David J Sweanor, Faculty of Law and Centre for Health Law, Policy and Ethics, University of Ottawa, Canada in conversation with ETHealthworld elucidates how harm reduction is an umbrella term for interventions designed to lessen problematic consequences of behaviours. Even though harm reduction was originally and most frequently associated with substance use, it is increasingly being applied to a variety of other behavioural disorders.

Why is harm reduction an important aspect of public health?

The dramatic increase in global health over the past century and a half is one of the stellar accomplishments of humanity. We have emerged from a world where even the wealthiest nations had very high rates of child mortality to one where even some of the poorest now have sufficient centenarians to warrant research. Life expectancy in poor countries is now higher than it was in the wealthiest nations of the 1800s.

What has caused such a transformation?

The answer is exactly the approach that can perpetuate such progress. It is a matter of using science, reason and humanism. Where we find harms, we work pragmatically to reduce them. We seek to understand the life experience of those at risk, empower them to make better health decisions, and engage with them.

Why is harm reduction often controversial, with some people simply opposing it?

It is extraordinary that such pragmatic and successful risk reduction interventions on so many goods, services and activities have such a long history of opposition. But many people see products, activities, and even life situations in moralistic terms. They are seeking to battle a perceived evil rather than promote health. Others take positions on public health issues based on some overriding political or ideological agenda. Throughout my decades of work on public policy issues, I have constantly dealt with supposed advocates on issues who do not appear to care about the issue other than as a vehicle to pursue some other agenda. We should not be surprised when self-described health activists, environmental campaigners or other issue-oriented people do ineffective or counterproductive things when their overall interest is aligned with something else. Additionally, their claims of pursuing laudable goals often reduce the scrutiny of their ideas and activities.

Why is there a need for robust public health to address tobacco in India?

When we look at preventable harms it would be hard to not place tobacco/nicotine near the top of any list of priorities. Cigarette smoking is the world’s leading cause of preventable death, with the harm almost entirely due to the inhalation of smoke rather than the use of nicotine. There are also consumer acceptable alternatives without the smoke. Additionally, cigarettes are bought very frequently; typically daily. So, a transition to less hazardous products can be extraordinarily rapid, unlike measures to reduce risks from automobiles, building standards, road design and other things where replacements take many years. There are also many toxic smokeless tobacco products in India. Yet other consumer acceptable products can dramatically reduce those risks. Often, as with replacements for cigarettes, at no additional cost. The application of established public health principles in addressing tobacco caused disease in India could yield dramatic results, and shape policy globally. We can change public health history, with gains akin to those achieved through the elimination of smallpox.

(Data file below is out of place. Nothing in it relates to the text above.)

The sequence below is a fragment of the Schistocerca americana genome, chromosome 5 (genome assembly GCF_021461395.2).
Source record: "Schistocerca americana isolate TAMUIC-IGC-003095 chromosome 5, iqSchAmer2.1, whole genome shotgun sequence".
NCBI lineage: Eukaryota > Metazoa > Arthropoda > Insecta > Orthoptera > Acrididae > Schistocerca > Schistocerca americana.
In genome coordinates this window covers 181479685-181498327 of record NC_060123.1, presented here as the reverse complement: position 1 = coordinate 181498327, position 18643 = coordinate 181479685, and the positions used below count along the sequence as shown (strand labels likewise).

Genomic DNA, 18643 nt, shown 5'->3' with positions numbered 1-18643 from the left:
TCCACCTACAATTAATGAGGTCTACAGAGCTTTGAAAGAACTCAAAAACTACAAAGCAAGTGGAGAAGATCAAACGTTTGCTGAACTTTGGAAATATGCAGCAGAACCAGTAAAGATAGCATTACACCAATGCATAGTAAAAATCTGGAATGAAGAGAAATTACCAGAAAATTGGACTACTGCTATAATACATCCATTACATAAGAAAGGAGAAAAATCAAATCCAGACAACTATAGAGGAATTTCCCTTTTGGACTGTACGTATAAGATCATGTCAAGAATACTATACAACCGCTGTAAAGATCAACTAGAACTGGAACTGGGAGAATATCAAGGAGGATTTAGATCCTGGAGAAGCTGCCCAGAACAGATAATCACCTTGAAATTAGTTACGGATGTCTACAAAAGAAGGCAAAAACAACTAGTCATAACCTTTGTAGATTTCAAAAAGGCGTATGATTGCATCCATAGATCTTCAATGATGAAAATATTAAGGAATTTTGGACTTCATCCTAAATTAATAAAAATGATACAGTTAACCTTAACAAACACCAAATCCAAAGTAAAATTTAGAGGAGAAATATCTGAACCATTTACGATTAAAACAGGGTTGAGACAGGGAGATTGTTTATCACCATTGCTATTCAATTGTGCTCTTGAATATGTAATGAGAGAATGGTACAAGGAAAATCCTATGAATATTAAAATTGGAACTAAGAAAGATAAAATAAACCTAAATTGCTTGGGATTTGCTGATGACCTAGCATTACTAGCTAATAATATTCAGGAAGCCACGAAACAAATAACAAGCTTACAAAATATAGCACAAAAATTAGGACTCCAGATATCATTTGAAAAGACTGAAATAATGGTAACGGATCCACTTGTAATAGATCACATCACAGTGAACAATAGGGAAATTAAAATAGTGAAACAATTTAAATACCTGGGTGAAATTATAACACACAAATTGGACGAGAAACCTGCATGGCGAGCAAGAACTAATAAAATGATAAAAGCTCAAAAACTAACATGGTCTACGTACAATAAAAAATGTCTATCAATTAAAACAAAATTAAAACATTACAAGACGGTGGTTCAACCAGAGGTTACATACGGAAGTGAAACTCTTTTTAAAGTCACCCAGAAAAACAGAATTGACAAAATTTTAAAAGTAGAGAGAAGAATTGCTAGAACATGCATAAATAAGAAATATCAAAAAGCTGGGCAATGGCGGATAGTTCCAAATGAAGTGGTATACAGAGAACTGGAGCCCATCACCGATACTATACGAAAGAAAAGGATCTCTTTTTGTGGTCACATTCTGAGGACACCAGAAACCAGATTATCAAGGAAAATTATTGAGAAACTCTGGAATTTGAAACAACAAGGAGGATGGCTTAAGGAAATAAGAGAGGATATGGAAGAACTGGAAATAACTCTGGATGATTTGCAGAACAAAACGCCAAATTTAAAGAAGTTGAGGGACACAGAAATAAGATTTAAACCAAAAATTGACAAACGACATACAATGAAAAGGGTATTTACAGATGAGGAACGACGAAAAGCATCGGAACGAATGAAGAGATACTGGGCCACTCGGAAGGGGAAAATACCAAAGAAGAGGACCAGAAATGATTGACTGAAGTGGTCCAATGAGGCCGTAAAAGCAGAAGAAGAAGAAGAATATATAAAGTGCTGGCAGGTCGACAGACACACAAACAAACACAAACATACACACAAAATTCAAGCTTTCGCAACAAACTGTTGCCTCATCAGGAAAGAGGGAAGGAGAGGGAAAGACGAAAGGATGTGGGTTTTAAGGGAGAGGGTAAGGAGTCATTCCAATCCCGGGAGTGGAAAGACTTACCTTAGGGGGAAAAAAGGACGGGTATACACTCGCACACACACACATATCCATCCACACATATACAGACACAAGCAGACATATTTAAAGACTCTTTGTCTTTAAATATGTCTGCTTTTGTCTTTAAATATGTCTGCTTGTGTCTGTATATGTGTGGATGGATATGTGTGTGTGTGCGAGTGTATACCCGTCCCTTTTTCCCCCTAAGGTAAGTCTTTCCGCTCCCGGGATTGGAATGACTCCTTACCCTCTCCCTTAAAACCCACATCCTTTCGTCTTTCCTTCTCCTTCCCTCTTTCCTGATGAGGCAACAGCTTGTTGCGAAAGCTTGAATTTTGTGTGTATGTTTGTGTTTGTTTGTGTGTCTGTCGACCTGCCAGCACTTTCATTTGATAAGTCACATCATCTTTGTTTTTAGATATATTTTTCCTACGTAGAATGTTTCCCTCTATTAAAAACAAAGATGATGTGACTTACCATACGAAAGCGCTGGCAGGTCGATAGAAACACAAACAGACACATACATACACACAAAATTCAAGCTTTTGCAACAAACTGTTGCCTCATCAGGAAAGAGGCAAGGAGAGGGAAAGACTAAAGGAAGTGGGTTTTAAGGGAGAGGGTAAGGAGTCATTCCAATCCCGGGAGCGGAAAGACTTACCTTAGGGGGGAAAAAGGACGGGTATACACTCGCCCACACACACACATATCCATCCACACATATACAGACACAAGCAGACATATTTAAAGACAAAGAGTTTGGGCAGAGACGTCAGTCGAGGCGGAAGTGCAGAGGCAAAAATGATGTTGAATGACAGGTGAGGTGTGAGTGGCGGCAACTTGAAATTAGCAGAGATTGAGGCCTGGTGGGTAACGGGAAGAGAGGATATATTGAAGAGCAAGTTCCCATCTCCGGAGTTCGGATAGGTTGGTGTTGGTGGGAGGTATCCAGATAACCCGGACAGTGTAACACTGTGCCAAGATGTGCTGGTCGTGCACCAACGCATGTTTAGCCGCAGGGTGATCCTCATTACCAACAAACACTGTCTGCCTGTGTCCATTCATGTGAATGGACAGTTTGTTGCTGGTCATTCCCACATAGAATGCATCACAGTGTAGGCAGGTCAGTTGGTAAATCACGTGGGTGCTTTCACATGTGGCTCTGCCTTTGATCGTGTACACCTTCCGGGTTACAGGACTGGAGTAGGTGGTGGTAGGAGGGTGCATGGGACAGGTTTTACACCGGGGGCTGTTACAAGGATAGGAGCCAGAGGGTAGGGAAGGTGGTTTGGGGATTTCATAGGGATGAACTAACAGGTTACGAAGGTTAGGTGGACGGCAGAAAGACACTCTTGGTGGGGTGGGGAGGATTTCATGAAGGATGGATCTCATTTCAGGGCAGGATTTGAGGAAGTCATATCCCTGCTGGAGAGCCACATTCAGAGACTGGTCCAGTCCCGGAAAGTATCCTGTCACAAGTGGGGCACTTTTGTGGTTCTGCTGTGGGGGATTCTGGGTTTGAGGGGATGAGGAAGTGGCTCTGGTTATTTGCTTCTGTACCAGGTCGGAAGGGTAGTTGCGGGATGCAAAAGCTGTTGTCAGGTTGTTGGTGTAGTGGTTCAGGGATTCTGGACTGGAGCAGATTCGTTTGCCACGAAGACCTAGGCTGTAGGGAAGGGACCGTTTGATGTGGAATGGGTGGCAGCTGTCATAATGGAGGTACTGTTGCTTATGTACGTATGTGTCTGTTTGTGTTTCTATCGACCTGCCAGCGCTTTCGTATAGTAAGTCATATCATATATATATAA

What is the socio-economic impact of prohibition and bans?


Bans do not eliminate products consumers want or need. They merely lead to alternative, illicit, sources. We then lose the ability to regulate the products. Bans are not a form of regulation but an abdication of the responsibility of governments to effectively regulate. In the case of tobacco or nicotine, a ban on the least hazardous products simply moves demand to the more toxic products that remain available.

What has been the impact of India’s moralistic regulatory regime?

Bans on products like vaping reward those providing lethal alternatives such as cigarettes. It also implicitly tells the public that the lethal products must be safer as they remain available. This deprives consumers of the information necessary to make informed personal health decisions and the ability to effectively act when they are informed.

What are your expectations from WHO to take progressive steps around harm reduction this year?

During my long career, the WHO has transitioned from having very little interest in tobacco issues, to pushing the global agenda to reduce smoking, to taking an absolutist abstinence-only agenda that is protecting deadly cigarettes and other toxic products rather than public health. This has gone so far as to deny authorisation of a COVID-19 vaccine developed in Canada simply because a tobacco company has a small minority interest in the biopharma company that developed it. Such a move will, just as happens when WHO pushes for bans on low-risk alternatives to cigarettes, actually add to the toll of death and disease. It is worth pausing to think of how we got to the point that the WHO does things that foreseeably add to death and disease rather than pragmatically working to reduce health burdens. They need to be pressed to re-examine their priorities if we are to achieve global health goals.

What role can harm reduction play in addressing India’s tobacco goals?

India could dramatically reduce the staggering toll of morbidity and mortality caused by toxic nicotine delivery products simply by following established public health principles. Given the variety of toxic tobacco products in India and the ease of substituting safer alternatives, there is a huge public health opportunity. It is also an incentive for the the country’s esteemed scientists, engineers, and entrepreneurs to seize the opportunity to do well by doing good.